We are honored to be responsible guests on the traditional and contemporary territories of the Coast Salish people, who have stewarded these lands and waters since time immemorial.
Co-creation with Coast Salish communities has guided the Aquarium’s Ocean Pavilion project for years.
Photo: Robin Little Wing Sigo, Kate Ahvakana and their daughters, all members of the Suquamish Tribe, conducting a land blessing of the Ocean Pavilion site, February 26, 2021.
This partnership informs every dimension of our plans, including:
The building, including plantings throughout Overlook Walk and on the Ocean Pavilion’s rooftop that represent coastal ecosystems, sandblasted images that depict the time-honored process of gathering food from the shoreline to feed communities, and Alaskan Yellow Cedar on the west-facing façade of the Ocean Pavilion and along the Salish Steps of the Overlook Walk. This wood is sourced from a 100% Haida-owned FSC (Forest Stewardship Council) certified tribal forestry company located in Canada.
Art and recognition, including a prominent work of art by artist Daniel Joseph Friday (Lummi Nation) that will greet visitors inside and outside the Ocean Pavilion, selected by a multigenerational Urban Native community committee. The building will also display paddles carved by Indigenous paddle-carvers in the Pacific Northwest, in Indonesia and with the Burke Museum.
Ongoing planning for interpretive programming and cross-cultural collaboration, including international partners.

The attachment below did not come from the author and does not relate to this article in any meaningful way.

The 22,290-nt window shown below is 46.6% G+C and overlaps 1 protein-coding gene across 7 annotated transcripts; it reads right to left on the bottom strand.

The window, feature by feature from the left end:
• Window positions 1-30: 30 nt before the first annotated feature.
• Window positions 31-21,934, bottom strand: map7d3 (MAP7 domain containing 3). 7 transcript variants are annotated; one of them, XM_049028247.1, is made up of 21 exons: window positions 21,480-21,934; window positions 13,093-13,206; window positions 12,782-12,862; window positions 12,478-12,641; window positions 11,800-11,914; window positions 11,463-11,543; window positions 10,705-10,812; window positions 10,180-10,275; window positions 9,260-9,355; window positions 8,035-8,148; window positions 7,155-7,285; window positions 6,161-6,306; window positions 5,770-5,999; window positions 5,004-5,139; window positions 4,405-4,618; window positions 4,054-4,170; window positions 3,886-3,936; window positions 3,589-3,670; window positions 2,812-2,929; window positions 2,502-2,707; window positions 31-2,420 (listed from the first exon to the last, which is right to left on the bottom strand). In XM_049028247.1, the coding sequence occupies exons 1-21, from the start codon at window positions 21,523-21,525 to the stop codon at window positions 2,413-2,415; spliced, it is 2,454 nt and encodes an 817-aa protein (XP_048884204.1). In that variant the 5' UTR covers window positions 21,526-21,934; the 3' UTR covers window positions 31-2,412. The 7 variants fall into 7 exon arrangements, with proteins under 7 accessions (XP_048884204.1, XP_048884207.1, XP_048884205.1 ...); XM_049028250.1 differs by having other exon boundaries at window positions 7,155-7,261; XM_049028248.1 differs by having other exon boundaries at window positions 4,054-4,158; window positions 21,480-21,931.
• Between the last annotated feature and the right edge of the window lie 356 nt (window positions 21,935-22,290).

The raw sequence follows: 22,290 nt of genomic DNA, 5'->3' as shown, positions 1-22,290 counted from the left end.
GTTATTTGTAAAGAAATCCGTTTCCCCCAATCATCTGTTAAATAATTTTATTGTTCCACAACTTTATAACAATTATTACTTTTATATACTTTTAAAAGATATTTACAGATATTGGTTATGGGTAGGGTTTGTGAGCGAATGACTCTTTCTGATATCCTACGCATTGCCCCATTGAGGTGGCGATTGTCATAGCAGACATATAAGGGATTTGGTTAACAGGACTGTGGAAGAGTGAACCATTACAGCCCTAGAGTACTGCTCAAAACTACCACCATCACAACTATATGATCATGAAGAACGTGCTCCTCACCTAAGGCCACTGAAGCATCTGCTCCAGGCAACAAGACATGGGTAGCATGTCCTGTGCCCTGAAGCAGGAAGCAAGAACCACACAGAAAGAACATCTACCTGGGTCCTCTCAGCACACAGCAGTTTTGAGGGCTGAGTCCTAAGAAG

Partnerships in the Salmon Homecoming Alliance, community partnerships with local Indigenous communities and tribal high schools, and collaboration on conservation research.
Respectful relationships and ceremonies honoring the animals in our care.
Input during early planning and development phases, including design workshops with tribal youth, traditional stories from Coast Salish elders, visits to tribal cultural centers, and listening sessions with Coast Salish representatives and the Aquarium’s architects and habitat designers.
Photo courtesy of Dan Friday
We have intentionally and purposefully invited an Indigenous design team to partner with the architects and exhibit designers of the Ocean Pavilion. Native people have not traditionally had equitable access to these career paths. It was a matter of equity to find other ways for Native people to be leaders and designers in this project.
Seattle Aquarium and global partners are working together to advance conservation initiatives that can restore the health of our shared ocean.
Seattle Aquarium is working to co-create solutions to biodiversity loss, support climate resilient ecosystems and communities, and build the capacity of local organizations and other experts to lead conservation efforts from Seattle to the Indo-Pacific.
Working with more than 70 ReShark partners from 15 countries, Seattle Aquarium is advancing conservation initiatives in the Coral Triangle, including recovering threatened Indo-Pacific leopard sharks in Indonesia. Read National Geographic’s coverage of this work.
By expanding our global partnerships, we will create even more connections to people and communities who rely on and protect our one world ocean—underscoring our interdependence.